Condo Sales for October
Condo Annual Price Change
The main reason condo price declines are easing is a decline in inventory. Inventory growth was trending higher for the past year but has since reversed in recent months due to rising sales and a decline in new listings as sellers hold off from listing their units. As of the end of October there was just 3.4 months of inventory for sale. It is close to impossible to see a sustained decline in prices when inventory is in this range. It needs to grow above 5 or more to see downwards pressure on prices.
Condo Months of Inventory
Despite the decline in inventory we still believe months of inventory should turn higher in the year ahead given there is a record number of new condo units under construction, and we expect completions to begin ramping up next year.
Condos Under Construction
In summary I find the condo market is in good shape. Entry level condos are once again fetching multiple offers but as soon as prices start to creep up we are seeing some softness. Overall, inventory remains low, and this is keeping prices relatively flat for now. I suspect inventory could actually fall further in the winter months before eventually turning higher once again in the New Year.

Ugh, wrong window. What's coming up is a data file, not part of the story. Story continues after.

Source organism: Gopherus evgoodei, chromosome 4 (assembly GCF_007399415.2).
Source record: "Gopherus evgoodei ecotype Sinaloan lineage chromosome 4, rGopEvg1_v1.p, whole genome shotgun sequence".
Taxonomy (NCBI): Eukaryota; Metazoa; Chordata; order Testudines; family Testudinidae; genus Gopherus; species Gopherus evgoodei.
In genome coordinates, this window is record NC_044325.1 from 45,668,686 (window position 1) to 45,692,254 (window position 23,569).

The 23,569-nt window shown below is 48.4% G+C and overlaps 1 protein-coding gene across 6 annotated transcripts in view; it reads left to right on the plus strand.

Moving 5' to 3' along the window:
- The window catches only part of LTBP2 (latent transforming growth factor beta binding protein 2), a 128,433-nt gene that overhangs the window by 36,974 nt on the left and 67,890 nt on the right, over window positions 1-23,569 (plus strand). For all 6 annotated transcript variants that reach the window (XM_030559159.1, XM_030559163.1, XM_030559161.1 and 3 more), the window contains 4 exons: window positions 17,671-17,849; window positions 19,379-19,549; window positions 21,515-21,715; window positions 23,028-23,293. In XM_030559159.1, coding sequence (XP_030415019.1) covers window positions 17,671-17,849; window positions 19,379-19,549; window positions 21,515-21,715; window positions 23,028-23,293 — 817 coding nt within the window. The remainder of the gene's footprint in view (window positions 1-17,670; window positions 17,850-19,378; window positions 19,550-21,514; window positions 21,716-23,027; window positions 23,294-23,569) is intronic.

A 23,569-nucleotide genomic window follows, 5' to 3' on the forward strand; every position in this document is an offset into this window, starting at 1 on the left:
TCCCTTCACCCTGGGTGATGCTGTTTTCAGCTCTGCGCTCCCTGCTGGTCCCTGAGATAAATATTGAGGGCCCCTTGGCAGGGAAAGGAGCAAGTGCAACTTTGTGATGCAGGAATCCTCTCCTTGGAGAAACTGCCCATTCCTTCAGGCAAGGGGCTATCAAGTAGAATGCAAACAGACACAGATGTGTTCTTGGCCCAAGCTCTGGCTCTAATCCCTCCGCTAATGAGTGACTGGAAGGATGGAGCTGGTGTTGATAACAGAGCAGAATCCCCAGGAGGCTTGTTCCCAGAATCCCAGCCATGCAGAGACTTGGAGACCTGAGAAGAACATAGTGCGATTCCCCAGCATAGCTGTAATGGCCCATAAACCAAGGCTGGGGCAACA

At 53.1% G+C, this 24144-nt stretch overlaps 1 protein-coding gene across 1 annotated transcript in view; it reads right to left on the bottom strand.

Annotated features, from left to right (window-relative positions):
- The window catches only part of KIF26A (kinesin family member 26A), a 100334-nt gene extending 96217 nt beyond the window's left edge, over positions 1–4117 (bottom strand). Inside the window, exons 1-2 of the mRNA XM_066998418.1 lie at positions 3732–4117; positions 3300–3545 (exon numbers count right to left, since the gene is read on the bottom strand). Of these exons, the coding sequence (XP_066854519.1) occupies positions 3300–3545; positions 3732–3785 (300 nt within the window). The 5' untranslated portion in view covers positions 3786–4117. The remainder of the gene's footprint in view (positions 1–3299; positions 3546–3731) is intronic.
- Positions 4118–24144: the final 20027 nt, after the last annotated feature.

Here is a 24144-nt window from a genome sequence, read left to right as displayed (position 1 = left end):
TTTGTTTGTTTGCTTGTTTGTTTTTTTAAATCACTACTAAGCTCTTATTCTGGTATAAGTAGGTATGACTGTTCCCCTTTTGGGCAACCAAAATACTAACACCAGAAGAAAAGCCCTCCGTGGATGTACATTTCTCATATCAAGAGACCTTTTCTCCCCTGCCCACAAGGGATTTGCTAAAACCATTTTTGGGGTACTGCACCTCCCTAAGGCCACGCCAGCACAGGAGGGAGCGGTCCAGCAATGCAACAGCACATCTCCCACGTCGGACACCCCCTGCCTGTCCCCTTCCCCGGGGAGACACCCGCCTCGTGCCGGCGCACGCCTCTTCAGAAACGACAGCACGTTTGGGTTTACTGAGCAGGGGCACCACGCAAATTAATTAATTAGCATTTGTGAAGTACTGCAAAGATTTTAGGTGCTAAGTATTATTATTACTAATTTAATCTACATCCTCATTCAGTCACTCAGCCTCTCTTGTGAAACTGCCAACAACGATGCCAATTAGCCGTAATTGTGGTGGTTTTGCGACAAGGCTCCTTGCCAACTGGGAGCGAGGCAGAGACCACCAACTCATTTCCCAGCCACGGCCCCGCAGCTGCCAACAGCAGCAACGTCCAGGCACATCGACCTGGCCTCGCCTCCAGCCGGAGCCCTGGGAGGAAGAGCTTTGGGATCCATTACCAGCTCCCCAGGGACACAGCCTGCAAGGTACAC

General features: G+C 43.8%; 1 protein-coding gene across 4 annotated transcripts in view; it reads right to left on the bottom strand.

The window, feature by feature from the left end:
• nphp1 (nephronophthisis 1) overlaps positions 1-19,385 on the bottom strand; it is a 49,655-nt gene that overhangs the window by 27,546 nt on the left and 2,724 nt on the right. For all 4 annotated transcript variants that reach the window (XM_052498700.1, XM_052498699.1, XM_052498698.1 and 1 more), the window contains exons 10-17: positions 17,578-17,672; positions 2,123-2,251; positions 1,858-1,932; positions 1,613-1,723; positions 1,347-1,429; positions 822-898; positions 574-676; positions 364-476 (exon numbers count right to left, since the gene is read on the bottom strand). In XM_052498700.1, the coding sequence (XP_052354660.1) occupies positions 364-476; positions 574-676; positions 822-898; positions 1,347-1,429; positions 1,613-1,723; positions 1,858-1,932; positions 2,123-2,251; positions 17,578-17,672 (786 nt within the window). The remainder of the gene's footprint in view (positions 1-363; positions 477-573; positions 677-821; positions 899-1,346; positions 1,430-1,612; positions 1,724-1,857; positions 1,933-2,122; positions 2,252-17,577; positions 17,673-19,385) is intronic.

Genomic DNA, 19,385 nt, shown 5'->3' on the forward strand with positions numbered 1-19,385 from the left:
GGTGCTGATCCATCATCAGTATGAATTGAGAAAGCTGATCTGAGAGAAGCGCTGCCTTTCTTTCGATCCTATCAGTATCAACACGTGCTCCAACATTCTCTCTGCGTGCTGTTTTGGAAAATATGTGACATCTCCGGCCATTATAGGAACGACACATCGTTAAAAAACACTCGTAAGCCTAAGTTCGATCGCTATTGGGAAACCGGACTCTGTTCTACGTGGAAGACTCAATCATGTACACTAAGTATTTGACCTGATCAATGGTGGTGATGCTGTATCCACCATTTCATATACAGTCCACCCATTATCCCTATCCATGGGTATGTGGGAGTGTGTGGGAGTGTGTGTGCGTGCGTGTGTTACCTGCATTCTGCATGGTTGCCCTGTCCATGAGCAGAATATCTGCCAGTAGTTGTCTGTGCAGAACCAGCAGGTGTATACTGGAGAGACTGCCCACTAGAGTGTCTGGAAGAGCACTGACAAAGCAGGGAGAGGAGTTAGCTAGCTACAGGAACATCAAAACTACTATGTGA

October brought another positive month for the Vancouver housing market. The increase in sales activity and moderation in price declines has eased concerns over a potentially ugly downturn. However, to suggest it is smooth sailing from here is rather premature and there are still risks to the downside. Indeed financial vulnerabilities still exist and so too does the mortgage stress test following the re-election of the Liberal Government. Now we are left wondering if the Trudeau Government will indeed follow through with campaign promises which included a nationwide 1% annual empty homes/ speculation tax and an expansion of the first time home buyer incentive program in Vancouver, Victoria and Toronto. If the program expands in Vancouver it could arguably make supply issues worse. The program proposes to increase eligibility up to a maximum purchase price of $790,000. As of the end of October there was just 2.7 months of inventory for sale for homes in Greater Vancouver below $790,000. Adding more demand (Government subsidized loans) at this point would only go to benefit the sellers in the form of higher prices.The loan could, however, provide a boost to property developers who are still enduring a sluggish pre-sale market. Investors, who are a key factor in driving sales at pre-sale centres, have been skittish to return. Developers are proceeding with caution, and job layoffs have been noted. Will this begin to weigh on the BC economy? One would think so. Recent data from Stats Canada shows the BC labour market has contracted for four consecutive months as of the end of September, the first time doing so since 2012/2013. About 9% of the BC workforce is employed directly in construction so this is an important space to watch moving forward.